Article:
A freshman Democratic state representative is filing discrimination claims against House Speaker Michael Madigan after she says he sent women lawmakers to coerce her to vote for him as speaker.
Newly-elected Rep. Anne Stava-Murray, D-Naperville, said she plans to file discrimination charges against the long-time speaker with the Illinois Human Rights Commission, the Equal Employment Opportunity Commission, and the Illinois Office of Legislative Inspector General.
Even though she’s yet to be sworn in, Stava-Murray says she’d been harassed on three occasions since her election in November, allegedly at the direction of Madigan.
“You can’t harass someone to do something they don’t want to do if they’re sticking up for a federally protected class of people,” she said Wednesday.
Madigan’s spokesman was not immediately available for a response.
Stava-Murray said she sat through hours of calls from veteran Democratic women lawmakers in the days leading up to their gathering and subsequent call to support Madigan for House Speaker, something she says she refuses to do because of his poor handling of sexual assault victim rights under the dome.
“I got calls from legislators continuously telling me that there would be no value if I voted against the speaker, telling me that if I wanted to play the game, I needed to get on the game board that existed,” she said.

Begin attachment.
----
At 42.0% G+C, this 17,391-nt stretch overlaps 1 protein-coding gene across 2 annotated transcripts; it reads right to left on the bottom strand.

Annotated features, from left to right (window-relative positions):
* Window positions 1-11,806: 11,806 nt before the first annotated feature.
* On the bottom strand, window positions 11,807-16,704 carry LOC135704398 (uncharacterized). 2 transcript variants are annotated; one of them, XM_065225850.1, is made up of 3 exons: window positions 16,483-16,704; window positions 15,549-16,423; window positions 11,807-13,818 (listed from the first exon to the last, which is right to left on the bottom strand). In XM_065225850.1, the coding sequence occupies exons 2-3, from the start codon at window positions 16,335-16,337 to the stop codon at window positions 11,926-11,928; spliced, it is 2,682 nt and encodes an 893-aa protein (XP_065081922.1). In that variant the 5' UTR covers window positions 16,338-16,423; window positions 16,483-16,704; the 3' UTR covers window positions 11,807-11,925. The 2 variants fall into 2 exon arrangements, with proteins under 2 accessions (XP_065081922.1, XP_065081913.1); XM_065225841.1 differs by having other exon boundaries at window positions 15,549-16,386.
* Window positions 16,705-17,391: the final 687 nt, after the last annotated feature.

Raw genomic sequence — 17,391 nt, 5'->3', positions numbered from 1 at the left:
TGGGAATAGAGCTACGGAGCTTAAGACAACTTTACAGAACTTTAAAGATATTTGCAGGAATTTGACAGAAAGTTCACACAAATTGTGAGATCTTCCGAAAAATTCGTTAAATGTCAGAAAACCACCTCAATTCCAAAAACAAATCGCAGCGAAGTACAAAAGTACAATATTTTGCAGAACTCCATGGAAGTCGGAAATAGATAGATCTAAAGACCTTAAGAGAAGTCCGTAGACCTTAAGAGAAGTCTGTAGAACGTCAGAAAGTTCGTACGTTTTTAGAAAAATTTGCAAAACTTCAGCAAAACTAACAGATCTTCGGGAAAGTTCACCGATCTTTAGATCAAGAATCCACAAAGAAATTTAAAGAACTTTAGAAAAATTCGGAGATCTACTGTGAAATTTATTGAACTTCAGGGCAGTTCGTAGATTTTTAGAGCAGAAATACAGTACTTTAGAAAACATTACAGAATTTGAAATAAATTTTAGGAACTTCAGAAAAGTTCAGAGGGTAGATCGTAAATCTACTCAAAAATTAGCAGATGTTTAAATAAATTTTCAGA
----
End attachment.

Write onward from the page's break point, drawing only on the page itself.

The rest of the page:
The different lawmakers who called her all used uniform language, she said, as if it had been prepared for them, but she wouldn’t disclose their names.
Turning the tables on one caller, Stava-Murray asked if she, a member with 24 years of experience, instead would accept a nomination to be speaker. She said the caller refused.
According to the Illinois General Assembly website, only Assistant Majority Leader Sara Feigenholtz, D-Chicago, has 24 years of tenure in the House.
Feigenholtz was not immediately available for comment Wednesday.
Due in part to the environment for women in Springfield, Stava-Murray announced Tuesday that she would be running for U.S. Senate in 2020, a seat currently held by long-time Senator Dick Durbin, who has been rumored to be near the end of his tenure in Washington.
Stava-Murray made the decision to announce a run now in an effort to keep Durbin from winning re-election only to resign and allow the Illinois Democratic Party to appoint someone.
“If there weren’t such a toxic culture in Springfield, in an ideal world would I have spent more than a few years as a state rep? Absolutely,” she said. “I don’t feel like I should have to go to an unsafe workplace for more than two years.”
Stava-Murray is a survivor of workplace harassment and said that the experiences have left her with post-traumatic stress. She’s committed to sponsoring legislation during her two years in Springfield that would give victims of sexual harassment in Springfield rights.